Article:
- War of the Maps by Paul McAuley
- The Ministry for the Future by Kim Stanley Robinson
- The Last Emperox by John Scalzi
- Network Effect by Martha Wells
- Interlibrary Loan by Gene Wolfe
(also excited to see Tor Books, my publisher, next to so many of those names!)
The entire list is, as always, a must-read guide to the best sf/f of the past year. This year's Locus Awards Weekend is a virtual affair (for obvious reasons) and runs Jun 23-26. You can sign up here:
This day in history (permalink)
#20yrsago Microsoft slams Open Source. Again. https://www.nytimes.com/2001/05/03/business/technology-microsoft-is-set-to-be-top-foe-of-free-code.html
#20yrsago Fiery screed about the state of Linux desktop environments https://web.archive.org/web/20021204051712/http://www.linuxplanet.com/linuxplanet/opinions/3297/1/
#15yrsago Rich Americans as sick as poor Brits https://web.archive.org/web/20060516225807/http://www.newscientist.com/article.ns?id=dn9098&feedId=online-news_rss20
#15yrsago Classic multi-ending MAD flexidisc MP3s https://scarstuff.blogspot.com/2006/04/mad-magazine-its-super-spectacular-day.html
#10yrsago Brust’s Tiassa: versatile fantasy in three modes https://memex.craphound.com/2011/05/02/brusts-tiassa-versatile-fantasy-in-three-modes/
#10yrsago Will technology make us freer, and if so, how? https://locusmag.com/2011/05/cory-doctorow-techno-optimism/
#1yrago Kim Stanley Robinson on "our rewritten imagination" https://pluralistic.net/2020/05/02/rewriting-our-imaginations/#ksr
#1yrago Ticketmaster gets $500m from Mohammad bin Salman https://pluralistic.net/2020/05/02/rewriting-our-imaginations/#mister-bone-saw
#1yrago How "contact tracing" apps could be worse than useless https://pluralistic.net/2020/05/02/rewriting-our-imaginations/#exposure-notification
#1yrago Prisons, meatpacking plants, nursing homes https://pluralistic.net/2020/05/02/rewriting-our-imaginations/#superclusters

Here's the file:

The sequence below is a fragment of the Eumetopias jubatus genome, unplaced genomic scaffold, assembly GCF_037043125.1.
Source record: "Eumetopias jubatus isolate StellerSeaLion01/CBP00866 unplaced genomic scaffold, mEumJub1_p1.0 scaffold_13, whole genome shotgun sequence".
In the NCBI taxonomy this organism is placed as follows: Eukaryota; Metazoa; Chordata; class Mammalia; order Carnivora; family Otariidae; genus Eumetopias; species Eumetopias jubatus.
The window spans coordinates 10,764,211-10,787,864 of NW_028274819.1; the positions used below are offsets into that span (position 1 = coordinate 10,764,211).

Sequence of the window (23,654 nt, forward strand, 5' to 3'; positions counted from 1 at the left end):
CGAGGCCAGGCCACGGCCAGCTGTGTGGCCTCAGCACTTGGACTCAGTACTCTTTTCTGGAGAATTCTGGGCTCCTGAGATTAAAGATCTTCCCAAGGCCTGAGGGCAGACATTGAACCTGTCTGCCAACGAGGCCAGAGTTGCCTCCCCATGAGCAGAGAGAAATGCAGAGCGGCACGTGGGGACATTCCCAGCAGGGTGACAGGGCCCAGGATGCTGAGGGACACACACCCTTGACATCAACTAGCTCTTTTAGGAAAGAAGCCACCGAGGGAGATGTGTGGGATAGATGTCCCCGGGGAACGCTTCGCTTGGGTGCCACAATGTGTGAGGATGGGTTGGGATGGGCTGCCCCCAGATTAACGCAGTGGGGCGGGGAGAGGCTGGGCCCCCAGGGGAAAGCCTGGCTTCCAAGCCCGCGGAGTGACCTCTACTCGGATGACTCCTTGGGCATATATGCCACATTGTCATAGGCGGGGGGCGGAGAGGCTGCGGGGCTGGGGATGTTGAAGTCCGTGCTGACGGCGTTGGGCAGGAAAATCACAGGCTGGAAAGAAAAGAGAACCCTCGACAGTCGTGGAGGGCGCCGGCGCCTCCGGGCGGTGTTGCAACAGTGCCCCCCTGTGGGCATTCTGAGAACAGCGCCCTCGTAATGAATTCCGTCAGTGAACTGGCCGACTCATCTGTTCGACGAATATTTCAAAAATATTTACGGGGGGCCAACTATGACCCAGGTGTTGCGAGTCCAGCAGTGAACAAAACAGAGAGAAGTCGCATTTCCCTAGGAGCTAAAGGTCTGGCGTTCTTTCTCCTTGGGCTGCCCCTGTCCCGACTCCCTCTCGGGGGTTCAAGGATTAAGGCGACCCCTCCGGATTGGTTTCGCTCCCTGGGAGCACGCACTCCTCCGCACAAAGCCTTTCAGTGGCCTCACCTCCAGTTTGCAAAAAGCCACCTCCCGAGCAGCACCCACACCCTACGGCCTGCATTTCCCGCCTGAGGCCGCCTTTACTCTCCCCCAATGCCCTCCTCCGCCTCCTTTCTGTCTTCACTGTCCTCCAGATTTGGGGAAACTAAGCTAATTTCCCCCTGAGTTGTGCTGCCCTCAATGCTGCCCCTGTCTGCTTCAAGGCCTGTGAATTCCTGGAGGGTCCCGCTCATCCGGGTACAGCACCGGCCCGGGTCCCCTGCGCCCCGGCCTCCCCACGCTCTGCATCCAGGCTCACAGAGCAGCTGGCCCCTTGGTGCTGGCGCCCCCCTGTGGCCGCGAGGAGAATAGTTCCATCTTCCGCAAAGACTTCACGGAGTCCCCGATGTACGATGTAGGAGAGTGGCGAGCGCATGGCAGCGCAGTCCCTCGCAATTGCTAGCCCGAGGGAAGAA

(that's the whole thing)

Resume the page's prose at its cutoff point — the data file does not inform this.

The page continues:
- A Little Brother short story about pipeline protests. RESEARCH PHASE
A short story about consumer data co-ops. PLANNING
A Little Brother short story about remote invigilation. PLANNING
A nonfiction book about excessive buyer-power in the arts, co-written with Rebecca Giblin, "The Shakedown." FINAL EDITS
A post-GND utopian novel, "The Lost Cause." FINISHED
A cyberpunk noir thriller novel, "Red Team Blues." FINISHED
Currently reading: Analogia by George Dyson.
Latest podcast: Past Performance is Not Indicative of Future Results https://craphound.com/news/2021/03/28/past-performance-is-not-indicative-of-future-results/
- In conversation with John Scalzi (Gaithersburg Book Festival), May 7, https://www.youtube.com/watch?v=jQAVJPE1vRk
Interoperability and Alternative Social Media, Reimagine the Internet, May 12, https://knightcolumbia.org/events/reimagine-the-internet
Book launch for Aminder Dhaliwal's Cyclopedia Exotica (Indigo), May 13, https://www.crowdcast.io/e/udbva8py/register
Seize the Means of Computation, Ryerson Centre for Free Expression, May 19, https://cfe.ryerson.ca/events/how-destroy-surveillance-capitalism-seize-means-computation
- The Shakedown, with Rebecca Giblin, nonfiction/business/politics, Beacon Press 2022
This work licensed under a Creative Commons Attribution 4.0 license. That means you can use it any way you like, including commercially, provided that you attribute it to me, Cory Doctorow, and include a link to pluralistic.net.
Quotations and images are not included in this license; they are included either under a limitation or exception to copyright, or on the basis of a separate license. Please exercise caution.
How to get Pluralistic:
Blog (no ads, tracking, or data-collection):
Newsletter (no ads, tracking, or data-collection):
Mastodon (no ads, tracking, or data-collection):
Twitter (mass-scale, unrestricted, third-party surveillance and advertising):
Tumblr (mass-scale, unrestricted, third-party surveillance and advertising):
"When life gives you SARS, you make sarsaparilla" -Joey "Accordion Guy" DeVilla